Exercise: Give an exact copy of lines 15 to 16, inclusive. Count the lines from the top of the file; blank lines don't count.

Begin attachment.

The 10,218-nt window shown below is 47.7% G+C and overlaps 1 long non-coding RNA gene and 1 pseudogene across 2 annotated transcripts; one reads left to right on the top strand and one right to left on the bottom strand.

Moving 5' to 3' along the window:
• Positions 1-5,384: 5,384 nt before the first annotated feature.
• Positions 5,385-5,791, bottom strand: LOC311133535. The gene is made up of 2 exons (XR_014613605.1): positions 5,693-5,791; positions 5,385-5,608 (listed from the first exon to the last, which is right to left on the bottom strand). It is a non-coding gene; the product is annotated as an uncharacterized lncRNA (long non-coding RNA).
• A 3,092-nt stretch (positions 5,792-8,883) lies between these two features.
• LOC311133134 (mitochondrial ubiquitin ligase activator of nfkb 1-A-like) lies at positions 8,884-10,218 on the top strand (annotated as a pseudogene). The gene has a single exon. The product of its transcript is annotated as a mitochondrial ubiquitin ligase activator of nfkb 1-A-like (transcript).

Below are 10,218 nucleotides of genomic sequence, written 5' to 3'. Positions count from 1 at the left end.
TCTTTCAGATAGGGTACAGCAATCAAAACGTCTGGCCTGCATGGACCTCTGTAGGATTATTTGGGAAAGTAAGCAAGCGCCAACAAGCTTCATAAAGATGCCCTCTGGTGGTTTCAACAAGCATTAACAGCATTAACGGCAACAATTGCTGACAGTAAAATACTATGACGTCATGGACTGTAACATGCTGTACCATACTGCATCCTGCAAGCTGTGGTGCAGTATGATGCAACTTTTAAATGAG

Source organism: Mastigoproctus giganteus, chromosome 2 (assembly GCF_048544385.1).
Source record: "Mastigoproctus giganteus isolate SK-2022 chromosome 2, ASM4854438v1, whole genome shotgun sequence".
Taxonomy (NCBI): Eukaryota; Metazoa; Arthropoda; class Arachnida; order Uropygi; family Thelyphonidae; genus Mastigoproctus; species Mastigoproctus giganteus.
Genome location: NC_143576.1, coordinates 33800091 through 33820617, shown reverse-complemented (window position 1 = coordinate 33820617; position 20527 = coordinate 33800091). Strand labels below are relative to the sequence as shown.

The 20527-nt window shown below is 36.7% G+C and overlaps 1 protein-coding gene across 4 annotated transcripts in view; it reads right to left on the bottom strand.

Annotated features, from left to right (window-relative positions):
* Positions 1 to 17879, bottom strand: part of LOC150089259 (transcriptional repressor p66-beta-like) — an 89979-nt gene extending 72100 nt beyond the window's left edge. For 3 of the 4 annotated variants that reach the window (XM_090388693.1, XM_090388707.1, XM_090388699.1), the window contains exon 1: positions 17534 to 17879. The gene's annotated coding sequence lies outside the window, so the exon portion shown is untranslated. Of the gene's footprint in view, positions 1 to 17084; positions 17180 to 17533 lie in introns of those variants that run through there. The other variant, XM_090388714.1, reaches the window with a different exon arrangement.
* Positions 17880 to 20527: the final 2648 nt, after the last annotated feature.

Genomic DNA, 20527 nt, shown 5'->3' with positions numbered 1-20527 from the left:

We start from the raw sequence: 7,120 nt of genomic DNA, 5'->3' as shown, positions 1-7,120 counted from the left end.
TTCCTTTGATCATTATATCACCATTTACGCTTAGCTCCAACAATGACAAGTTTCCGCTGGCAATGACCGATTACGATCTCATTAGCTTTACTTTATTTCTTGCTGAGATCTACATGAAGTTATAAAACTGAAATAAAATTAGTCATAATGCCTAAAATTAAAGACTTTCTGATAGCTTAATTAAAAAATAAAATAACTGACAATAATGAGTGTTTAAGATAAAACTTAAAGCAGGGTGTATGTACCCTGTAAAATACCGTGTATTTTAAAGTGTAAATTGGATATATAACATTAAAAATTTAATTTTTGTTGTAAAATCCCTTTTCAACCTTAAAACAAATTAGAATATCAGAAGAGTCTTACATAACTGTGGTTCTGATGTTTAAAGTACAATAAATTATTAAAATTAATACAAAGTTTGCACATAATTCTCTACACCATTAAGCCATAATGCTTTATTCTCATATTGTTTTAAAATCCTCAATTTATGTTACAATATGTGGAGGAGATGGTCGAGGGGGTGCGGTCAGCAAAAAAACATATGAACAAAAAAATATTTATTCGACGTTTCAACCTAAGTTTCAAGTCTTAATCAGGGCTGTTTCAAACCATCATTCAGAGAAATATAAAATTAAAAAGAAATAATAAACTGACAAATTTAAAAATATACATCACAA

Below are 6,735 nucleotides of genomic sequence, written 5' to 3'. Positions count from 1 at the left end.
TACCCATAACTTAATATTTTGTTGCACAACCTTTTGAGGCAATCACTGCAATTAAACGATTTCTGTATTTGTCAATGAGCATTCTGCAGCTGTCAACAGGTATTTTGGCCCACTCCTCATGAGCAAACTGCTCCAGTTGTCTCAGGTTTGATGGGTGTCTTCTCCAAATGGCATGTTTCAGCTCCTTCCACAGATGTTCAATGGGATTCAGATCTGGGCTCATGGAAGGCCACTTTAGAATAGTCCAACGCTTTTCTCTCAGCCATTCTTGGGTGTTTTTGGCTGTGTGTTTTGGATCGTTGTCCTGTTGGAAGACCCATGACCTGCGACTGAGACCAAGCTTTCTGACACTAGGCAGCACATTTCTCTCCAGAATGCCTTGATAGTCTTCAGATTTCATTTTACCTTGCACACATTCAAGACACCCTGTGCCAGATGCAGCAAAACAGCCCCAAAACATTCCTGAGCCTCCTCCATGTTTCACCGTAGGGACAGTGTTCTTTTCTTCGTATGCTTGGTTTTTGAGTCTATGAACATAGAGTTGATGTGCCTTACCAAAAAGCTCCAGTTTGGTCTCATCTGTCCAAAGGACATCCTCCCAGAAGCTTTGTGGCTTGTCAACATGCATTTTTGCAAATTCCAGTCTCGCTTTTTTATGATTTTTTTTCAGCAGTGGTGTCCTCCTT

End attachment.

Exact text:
* Positions 1 to 17879, bottom strand: part of LOC150089259 (transcriptional repressor p66-beta-like) — an 89979-nt gene extending 72100 nt beyond the window's left edge. For 3 of the 4 annotated variants that reach the window (XM_090388693.1, XM_090388707.1, XM_090388699.1), the window contains exon 1: positions 17534 to 17879. The gene's annotated coding sequence lies outside the window, so the exon portion shown is untranslated. Of the gene's footprint in view, positions 1 to 17084; positions 17180 to 17533 lie in introns of those variants that run through there. The other variant, XM_090388714.1, reaches the window with a different exon arrangement.
* Positions 17880 to 20527: the final 2648 nt, after the last annotated feature.